3. The learned Subordinate Judge in an order passed on the 5th February 1924, by which he professed to deal with some of the preliminary questions that arose in the proceedings held that the appellant and the respondent were both big zemindars and were not actual cultivators but mere rent receivers, and that in point of fact the land had been let out to cultivators by the respondent and so the basis of mesne profits should be not the actual produce of the land but the rent received by the zemindar. In this view of the matter the learned Subordinate Judge disposed of the first of the points that have been argued before us and he overruled the contention put forward before him on behalf of the appellant that he was entitled to mesne profits on the footing of such profits as the zamindars derived by receipt of rent from the tenants and such profits also as the tenants used to make on the basis of the produce. The learned Subordinate Judge gave another reason for overruling the appellant's contention and that was that the tenants who had actually cultivated the land were not parties to the proceedings before him and that on that ground the appellant was not entitled to get the value of the actual produce of the lands. So far as this last ground is concerned it does not seem to me to be well founded; for there was a decree passed in favour of the plaintiff and as against the zemindar as well as the tenants jointly, and the omission to make the tenants parties to these proceedings would not disentitle the plaintiff from recovering mesne profits from the zemindar on the footing that all these persons were joint trespassers. It was undoubtedly open to the plaintiff to execute the decree as against any of them. This view receives support from a decision of this Court in the case of Biresshur Dutt Chowdury v. Baroda Prasad Ray 15 C.W.N. 825. But the other reasons which the learned Subordinate Judge has given and to which we have already referred, in my opinion, are sufficient for the purpose of holding that it is on the footing of such profits as the zemindars would make and not on the footing of such profits also as the actual cultivators would make out of the lands that the mesne profits should be assessed. The definition of mesne profits as given in Section 2, Sub-section 12 of the Code clearly indicates that the ordinary use to which the parties would put the land is what should be taken into account in determining mesne profits. The appellant as well as the respondent were receivers of rent and ordinarily they would not cultivate the land in khas and realize the profits of the land. Under the circumstances it seems to me that the principle upon which the learned Subordinate Judge has proceeded is right.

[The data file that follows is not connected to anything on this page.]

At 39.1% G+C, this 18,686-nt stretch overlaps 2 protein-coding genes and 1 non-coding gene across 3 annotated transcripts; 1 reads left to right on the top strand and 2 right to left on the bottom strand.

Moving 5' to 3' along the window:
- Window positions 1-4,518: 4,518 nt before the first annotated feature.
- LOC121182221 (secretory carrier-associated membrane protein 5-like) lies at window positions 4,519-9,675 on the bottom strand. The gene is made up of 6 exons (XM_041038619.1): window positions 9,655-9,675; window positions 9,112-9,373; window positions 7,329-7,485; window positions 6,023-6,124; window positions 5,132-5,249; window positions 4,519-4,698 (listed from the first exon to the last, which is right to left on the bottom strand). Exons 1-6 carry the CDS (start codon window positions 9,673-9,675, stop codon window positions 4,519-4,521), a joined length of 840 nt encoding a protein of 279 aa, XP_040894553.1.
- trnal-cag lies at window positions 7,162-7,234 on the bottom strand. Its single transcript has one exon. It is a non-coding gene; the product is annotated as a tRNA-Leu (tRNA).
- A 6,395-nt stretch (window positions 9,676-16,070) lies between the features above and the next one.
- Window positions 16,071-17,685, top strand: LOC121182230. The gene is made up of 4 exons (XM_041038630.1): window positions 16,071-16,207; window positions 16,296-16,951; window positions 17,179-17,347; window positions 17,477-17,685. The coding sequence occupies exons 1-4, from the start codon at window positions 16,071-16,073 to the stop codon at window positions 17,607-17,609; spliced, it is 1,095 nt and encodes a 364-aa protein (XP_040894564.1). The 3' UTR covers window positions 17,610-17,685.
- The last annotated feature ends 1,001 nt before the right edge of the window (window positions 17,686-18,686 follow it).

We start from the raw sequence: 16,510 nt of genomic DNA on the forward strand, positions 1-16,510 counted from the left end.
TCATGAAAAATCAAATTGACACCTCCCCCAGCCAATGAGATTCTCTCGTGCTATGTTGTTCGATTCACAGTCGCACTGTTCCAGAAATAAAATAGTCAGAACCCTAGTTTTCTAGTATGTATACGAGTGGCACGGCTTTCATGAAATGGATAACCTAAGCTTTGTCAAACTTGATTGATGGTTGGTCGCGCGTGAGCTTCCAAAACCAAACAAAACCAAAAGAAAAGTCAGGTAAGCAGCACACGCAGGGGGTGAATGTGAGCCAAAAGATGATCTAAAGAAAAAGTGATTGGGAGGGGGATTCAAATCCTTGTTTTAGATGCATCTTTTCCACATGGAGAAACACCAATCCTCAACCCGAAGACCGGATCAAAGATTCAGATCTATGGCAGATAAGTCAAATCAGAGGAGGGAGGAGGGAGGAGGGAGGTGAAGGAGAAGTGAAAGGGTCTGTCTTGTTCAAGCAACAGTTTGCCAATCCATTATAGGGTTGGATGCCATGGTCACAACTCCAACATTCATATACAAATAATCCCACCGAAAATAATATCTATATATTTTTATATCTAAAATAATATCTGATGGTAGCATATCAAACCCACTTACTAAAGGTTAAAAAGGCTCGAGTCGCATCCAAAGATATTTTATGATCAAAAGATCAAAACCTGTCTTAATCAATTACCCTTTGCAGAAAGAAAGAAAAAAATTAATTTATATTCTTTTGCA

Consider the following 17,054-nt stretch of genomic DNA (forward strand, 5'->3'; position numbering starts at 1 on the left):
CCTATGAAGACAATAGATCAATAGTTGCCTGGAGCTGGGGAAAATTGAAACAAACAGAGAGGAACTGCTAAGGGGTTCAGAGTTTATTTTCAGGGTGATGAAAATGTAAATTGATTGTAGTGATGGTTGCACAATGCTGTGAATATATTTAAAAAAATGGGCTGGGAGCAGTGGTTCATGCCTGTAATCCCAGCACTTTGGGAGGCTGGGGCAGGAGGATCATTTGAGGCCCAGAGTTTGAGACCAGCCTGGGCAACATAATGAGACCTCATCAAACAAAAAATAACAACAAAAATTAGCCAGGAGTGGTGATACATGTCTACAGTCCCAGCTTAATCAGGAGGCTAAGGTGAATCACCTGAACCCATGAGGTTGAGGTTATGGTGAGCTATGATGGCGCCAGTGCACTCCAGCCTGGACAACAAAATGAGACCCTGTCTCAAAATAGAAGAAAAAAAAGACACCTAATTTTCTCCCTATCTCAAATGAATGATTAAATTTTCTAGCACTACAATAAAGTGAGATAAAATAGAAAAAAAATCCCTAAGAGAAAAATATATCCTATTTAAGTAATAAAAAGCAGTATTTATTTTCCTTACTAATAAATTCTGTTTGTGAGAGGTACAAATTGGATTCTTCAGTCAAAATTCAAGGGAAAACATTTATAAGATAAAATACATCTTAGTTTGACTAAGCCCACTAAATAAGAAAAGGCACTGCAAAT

4. As regards the second point, namely, whether mesne profits should be assessed on the basis of money rent or produce rent the position seems to be this. (His Lordship then discussed the evidence and proceeded:) Under the circumstances it cannot be said that the view taken by the Subordinate Judge, namely, that mesne profits should be assessed on the basis of money rent was not a correct one.